Genetic Study Reveals Curiosity as a Driver of Biodiversity in Lake Tanganyika Cichlid Fish

Lake Tanganyika Cichlid Fish: Curiosity Linked to Biodiversity | The Lifesciences Magazine


Exploring the Role of Curiosity in Biodiversity

A recent study led by Professor Walter Salzburger from the University of Basel sheds light on the role of exploratory behaviour, or curiosity, in promoting biodiversity among cichlid fish in Lake Tanganyika. This behaviour, fundamental to animal personality traits, influences survival probabilities and habitat selection. While curious individuals may explore diverse ecological niches, they also face increased risks of predation.

Behavioural Observations and Genetic Analysis

Dr Carolin Sommer-Trembo, the first author of the study, spent nine months observing the exploratory behaviour of 57 Cichlid Fish species along the Southern shore of Lake Tanganyika in Zambia. Using video recordings from experimental ponds, she analysed how the fish explored new environments. Sommer-Trembo found significant variations in exploratory behaviour among cichlid species, correlating with habitat preferences and body shapes.

To investigate the genetic basis of these behavioural differences, the research team collaborated with Dr. Milan Malinsky from the University of Bern. They developed a novel method for genome analysis, revealing a genetic variant strongly associated with exploratory behaviour. Cichlid Fish species with a specific genetic marker displayed higher curiosity levels compared to those without it.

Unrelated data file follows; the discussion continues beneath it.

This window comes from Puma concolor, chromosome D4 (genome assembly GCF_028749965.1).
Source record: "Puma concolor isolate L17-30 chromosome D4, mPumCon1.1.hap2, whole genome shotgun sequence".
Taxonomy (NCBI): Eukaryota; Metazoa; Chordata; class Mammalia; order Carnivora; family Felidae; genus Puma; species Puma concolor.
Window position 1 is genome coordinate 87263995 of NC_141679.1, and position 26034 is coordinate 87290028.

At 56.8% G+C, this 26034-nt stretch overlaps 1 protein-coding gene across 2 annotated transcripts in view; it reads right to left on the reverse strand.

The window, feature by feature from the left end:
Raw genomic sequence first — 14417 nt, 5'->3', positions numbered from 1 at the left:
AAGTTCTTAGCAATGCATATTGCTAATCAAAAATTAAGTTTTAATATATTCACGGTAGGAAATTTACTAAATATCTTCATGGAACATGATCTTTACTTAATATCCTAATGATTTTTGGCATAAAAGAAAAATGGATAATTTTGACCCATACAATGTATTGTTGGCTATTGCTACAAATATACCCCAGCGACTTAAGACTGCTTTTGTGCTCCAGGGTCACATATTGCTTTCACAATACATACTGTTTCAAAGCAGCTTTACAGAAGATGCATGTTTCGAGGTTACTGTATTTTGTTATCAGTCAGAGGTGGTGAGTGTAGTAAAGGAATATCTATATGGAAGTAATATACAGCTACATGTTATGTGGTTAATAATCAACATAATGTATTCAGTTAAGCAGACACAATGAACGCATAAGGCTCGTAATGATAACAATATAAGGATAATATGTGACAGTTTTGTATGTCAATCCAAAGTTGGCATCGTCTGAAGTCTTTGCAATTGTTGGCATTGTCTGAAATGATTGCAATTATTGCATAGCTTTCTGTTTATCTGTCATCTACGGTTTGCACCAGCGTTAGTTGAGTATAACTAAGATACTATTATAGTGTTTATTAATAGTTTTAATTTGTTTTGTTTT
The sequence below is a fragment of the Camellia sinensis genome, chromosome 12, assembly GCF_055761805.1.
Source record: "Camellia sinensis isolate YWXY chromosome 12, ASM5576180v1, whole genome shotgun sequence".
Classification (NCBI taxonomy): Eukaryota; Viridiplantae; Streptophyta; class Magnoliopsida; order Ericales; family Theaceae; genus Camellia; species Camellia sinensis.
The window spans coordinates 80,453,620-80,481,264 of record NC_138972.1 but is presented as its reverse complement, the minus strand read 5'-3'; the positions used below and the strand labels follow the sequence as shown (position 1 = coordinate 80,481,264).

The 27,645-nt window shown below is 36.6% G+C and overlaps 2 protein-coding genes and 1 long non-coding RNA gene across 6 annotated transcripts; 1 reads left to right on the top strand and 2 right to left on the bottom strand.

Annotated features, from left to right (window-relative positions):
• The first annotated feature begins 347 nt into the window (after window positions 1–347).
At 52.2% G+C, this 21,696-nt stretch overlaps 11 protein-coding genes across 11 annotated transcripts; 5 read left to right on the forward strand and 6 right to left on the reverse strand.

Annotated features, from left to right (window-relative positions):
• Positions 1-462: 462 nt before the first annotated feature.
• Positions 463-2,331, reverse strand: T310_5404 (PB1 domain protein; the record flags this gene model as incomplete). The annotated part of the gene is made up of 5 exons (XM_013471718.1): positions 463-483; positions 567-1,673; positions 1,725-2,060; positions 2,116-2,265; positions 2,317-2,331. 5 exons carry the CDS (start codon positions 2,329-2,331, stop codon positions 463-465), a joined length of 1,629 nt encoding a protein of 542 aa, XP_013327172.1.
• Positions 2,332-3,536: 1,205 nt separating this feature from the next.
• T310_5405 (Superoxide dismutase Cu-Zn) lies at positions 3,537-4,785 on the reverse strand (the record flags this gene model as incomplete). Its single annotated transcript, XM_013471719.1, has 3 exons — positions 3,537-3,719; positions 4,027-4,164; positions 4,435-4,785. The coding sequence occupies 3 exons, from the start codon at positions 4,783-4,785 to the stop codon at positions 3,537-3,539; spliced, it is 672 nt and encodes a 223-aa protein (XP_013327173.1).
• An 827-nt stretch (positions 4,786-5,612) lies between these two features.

Implications for Understanding Human Behavior

The identified genetic variant is located near the cacng5b gene, which exhibits activity in the brain. Similar variants in humans have been linked to psychiatric disorders such as schizophrenia and bipolar disorder, suggesting potential correlations with personality traits. Sommer-Trembo emphasises the study’s broader implications for understanding biodiversity mechanisms and potentially uncovering insights into human personality foundations.

Overall, the study underscores the significance of curiosity-driven behaviour in shaping biodiversity among Lake Tanganyika Cichlid Fish. By combining behavioural observations with genetic analysis, researchers gain valuable insights into the evolutionary processes driving species diversification. Furthermore, the findings open avenues for exploring parallels between animal and human behaviour, offering new perspectives on the origins of personality traits.

Also Read: Symbiotic Relationships Unveiled: Nature’s Intricate Collaborations

Share Now